Mental health and masculinity the topic of Simon Monks Memorial Foundation forum

SEPTEMBER 26 2019 - 3:00PM

Mental health and masculinity the topic of Simon Monks Memorial Foundation forum

By Jessica Willard

Melbourne University Professor Jane Pirkis will present to 80 primary health care and community organisation workers in Ulverstone on October 1.

The relationship between masculinity, help-seeking, mental health and suicide will be the focus of a health forum in the state's North West next month.

For the second time this year the Dr Simon Monks Memorial Foundation has partnered with Healthy Tasmania to bring an internationally recognised health professional to Ulverstone.

On October 1, Melbourne University Professor Jane Pirkis will present to 80 primary health care and community organisation workers on the development of the male suicide documentary Man Up, and the associated pressures on men that reduce the likelihood they'll get help for mental health issues.

 

Professor Pirkis said the three-part documentary helped "shift the needle" around what it meant to be masculine and how societal norms contributed, with male deaths by suicide making up more than 76 per cent of cases nationally in 2018.

"Primary health is really important in terms of helping the general population with their mental health, including men," she said.

"Apart from anything else, a lot of people don't really seek help from elsewhere, but they mind find it primary care. So it's a really important gateway into help and support for people.

"Particularly in somewhere like Tasmania, where there is a reasonably significant proportion of the population living in areas where there might not be access to specialist mental health care."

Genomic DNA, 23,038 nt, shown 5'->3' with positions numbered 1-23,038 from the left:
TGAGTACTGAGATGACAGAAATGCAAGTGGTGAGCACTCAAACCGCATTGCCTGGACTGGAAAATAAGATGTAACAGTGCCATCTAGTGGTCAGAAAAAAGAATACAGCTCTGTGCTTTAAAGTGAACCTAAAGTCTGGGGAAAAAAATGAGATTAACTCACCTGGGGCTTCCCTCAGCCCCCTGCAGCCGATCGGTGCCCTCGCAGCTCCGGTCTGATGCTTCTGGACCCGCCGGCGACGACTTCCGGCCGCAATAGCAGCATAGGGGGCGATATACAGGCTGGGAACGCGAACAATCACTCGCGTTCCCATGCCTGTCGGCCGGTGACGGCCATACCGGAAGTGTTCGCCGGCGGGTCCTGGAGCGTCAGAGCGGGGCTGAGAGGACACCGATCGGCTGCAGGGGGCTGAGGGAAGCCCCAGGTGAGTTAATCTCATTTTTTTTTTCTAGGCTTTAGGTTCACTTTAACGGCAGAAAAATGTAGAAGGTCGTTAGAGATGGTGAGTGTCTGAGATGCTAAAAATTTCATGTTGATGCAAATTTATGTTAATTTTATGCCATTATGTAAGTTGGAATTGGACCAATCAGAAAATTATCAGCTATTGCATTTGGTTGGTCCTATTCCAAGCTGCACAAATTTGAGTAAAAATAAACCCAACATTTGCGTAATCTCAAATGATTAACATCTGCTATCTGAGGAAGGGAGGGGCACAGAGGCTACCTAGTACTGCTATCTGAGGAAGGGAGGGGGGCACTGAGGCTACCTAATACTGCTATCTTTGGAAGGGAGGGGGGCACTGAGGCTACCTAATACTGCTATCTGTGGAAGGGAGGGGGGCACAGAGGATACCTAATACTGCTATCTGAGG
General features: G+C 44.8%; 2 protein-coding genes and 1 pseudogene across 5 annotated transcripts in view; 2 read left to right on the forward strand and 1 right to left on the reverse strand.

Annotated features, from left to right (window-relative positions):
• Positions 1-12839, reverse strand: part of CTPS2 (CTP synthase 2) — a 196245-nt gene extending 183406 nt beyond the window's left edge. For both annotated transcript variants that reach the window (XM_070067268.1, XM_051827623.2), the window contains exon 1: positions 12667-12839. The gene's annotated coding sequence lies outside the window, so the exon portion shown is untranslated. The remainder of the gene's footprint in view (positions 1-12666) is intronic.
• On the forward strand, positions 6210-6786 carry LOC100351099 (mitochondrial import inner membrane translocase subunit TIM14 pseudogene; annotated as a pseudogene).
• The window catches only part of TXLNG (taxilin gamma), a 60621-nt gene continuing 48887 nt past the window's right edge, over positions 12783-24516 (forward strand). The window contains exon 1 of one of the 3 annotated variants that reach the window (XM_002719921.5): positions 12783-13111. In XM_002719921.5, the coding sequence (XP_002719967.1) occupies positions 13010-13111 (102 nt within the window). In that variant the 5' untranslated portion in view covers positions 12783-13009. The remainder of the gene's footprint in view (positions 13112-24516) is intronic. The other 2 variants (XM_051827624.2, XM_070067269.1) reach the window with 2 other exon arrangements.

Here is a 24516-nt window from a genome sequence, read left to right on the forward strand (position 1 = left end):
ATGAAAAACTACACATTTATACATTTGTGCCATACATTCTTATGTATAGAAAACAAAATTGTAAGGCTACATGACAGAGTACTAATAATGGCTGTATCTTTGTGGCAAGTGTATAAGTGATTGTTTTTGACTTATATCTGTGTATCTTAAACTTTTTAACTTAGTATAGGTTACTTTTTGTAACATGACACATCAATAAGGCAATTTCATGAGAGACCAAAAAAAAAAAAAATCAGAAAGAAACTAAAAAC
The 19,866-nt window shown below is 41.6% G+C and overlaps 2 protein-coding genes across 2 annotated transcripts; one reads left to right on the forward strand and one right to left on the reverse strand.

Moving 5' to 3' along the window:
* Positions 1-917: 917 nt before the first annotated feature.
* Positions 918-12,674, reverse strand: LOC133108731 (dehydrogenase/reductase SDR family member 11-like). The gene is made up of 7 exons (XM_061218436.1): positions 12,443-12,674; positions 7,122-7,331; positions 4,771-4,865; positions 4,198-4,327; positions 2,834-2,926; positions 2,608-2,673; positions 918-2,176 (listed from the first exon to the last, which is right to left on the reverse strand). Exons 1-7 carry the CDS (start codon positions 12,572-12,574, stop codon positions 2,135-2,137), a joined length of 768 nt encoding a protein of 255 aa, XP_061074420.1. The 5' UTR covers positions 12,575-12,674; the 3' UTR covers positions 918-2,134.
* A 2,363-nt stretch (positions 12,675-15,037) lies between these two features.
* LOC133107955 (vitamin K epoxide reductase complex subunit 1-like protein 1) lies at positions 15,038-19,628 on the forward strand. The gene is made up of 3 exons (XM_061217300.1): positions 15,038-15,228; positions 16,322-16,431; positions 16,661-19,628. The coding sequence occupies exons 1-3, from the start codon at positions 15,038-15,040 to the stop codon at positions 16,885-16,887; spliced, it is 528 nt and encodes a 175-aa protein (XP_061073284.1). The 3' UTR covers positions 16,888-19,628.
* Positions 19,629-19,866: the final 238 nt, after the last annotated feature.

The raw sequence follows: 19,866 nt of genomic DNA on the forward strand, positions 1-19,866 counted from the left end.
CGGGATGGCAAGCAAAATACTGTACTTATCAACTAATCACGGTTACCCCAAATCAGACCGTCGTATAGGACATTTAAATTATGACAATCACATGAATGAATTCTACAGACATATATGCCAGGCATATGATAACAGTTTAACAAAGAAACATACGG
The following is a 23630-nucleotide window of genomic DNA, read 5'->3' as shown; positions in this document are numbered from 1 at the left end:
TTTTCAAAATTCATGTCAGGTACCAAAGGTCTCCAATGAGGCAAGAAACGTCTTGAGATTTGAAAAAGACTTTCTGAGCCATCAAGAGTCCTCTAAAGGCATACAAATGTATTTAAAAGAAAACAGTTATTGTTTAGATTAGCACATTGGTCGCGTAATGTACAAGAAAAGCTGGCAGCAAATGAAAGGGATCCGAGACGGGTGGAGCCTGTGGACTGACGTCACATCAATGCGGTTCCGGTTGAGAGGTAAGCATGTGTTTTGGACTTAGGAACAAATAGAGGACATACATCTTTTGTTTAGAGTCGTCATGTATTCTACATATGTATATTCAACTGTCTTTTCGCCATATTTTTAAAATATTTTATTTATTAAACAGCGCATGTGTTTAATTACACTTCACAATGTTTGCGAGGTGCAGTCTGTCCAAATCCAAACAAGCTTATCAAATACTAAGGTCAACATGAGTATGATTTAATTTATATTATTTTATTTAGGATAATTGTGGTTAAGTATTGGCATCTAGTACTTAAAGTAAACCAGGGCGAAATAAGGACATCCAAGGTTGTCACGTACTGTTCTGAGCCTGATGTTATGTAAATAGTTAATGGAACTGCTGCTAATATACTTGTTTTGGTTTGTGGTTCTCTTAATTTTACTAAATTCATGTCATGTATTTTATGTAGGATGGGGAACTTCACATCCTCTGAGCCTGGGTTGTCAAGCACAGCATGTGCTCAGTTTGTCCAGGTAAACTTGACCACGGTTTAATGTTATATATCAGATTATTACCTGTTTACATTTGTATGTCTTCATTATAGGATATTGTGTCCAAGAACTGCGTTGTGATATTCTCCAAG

Suicide was the leading cause of death among 15 to 44-year-olds in 2018 and accounted for the highest number of years of life lost.

Simon Monks Memorial Foundation trustee and North West GP Dr Emil Djakic said the statistics showed three out of four suicides in Australia were men - with Tasmania not immune.

"From a young age, boys are told to 'man up' or 'toughen up' or 'she'll be right'," he said. "These normative pressures reinforce in men's minds that talking through their problems with others is not a valid way of dealing with life."

While a confronting issue, Healthy Tasmania managing director Lucy Byrne said it was important for primary health care providers to understand the latest evidence to "help manage mental illness better".

  • Lifeline 13 11 14.

This article first appeared in The Examiner newspaper here

 

Previous Article Launceston Diabetes Clinic director Gary Kilov to host diabetes forum at Ulverstone
Next Article Healthy George Town launched with aim to boost community health
Print
431

Name:
Email:
Subject:
Message:
x